Recommended NZ | Guide to Money | Gimme: Competitions - Giveaways

Brainwave launch Tiakina te Tamaiti: Workshop aimed at Whanau Maori

Fuseworks Media
Fuseworks Media

Brainwave Trust Aotearoa officially launched the Tiakina te Tamaiti Workshop at Auckland University’s Waipapa Marae on Thursday, 5 September.

Tiakina te Tamaiti has been specifically designed for a whânau Mâori audience with the incorporation of te reo Mâori me ona tikanga, whakataukî, pûrakau Mâori and imagery from a Mâori world view.

The half-day workshop answers the need from professional organisations working with whânau and provides an opportunity to engage parents and whânau in ways that will motivate and inspire them to give their tamariki the best possible start in life.

"We hope to complement the work that parents and professionals are already doing to help our tamariki to thrive" says Kaihautu/Chief Executive Huia Hanlen. "Tiakina te Tamaiti helps people understand from a scientific perspective how children can be shaped by experiences - and how we can help

(or get in the way of) the healthy development of a child. It can be a powerful motivator for parents/whânau to make the most of opportunities to help their children grow well.

A key part of the event was to acknowledge the input from the Kaitohutohu group who provided advice and guidance. We are very grateful to Dr Cherryl Smith, Dr Takirirangi Smith, Dr Hinemoa Elder, Timoti Harris, Dr André

McLachlan, for their constructive expertise in helping us to develop Tiakina te Tamaiti" says Huia.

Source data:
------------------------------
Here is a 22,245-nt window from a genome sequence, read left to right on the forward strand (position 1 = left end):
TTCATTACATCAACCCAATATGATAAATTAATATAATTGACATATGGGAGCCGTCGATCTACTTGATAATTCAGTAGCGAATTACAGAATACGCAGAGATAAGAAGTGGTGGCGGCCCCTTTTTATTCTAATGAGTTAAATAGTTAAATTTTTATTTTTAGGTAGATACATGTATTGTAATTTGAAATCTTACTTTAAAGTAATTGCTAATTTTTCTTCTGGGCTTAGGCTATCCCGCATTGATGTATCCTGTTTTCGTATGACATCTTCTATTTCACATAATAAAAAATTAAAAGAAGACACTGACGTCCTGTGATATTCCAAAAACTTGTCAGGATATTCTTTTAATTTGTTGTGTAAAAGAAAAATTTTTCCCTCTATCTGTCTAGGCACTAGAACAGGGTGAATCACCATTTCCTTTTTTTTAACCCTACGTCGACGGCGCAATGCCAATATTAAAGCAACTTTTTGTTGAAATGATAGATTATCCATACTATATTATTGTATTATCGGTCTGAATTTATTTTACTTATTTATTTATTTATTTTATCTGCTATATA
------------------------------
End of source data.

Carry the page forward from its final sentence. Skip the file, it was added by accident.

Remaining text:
Tiakina te Tamaiti is a positive and empowering workshop designed to focus the participants on the needs of tamariki, and specific goals parents/whânau can set to support the wellbeing or oranga/hauora of each and every tamaiti/child. Tiakina te Tamaiti is accessible to all, no knowledge of te reo is needed.

Workshop creator André Ngâpô (Ngâti Porou ki Hauraki, Ngâti Tamaterâ, Ngâti Awa) says, "We don’t shy away about talking through the tough stuff, things that can get in the way of a child’s healthy development. But these conversations are set-up in a non-judgemental way, always coming back to the perspective of the child, their mana and tapu, and the potential of all parents/whânau to provide the kinds of opportunities that will help their tamariki grow well" he says.

All articles and comments on have been submitted by our community of users. Please notify us if you believe an item on this site breaches our community guidelines.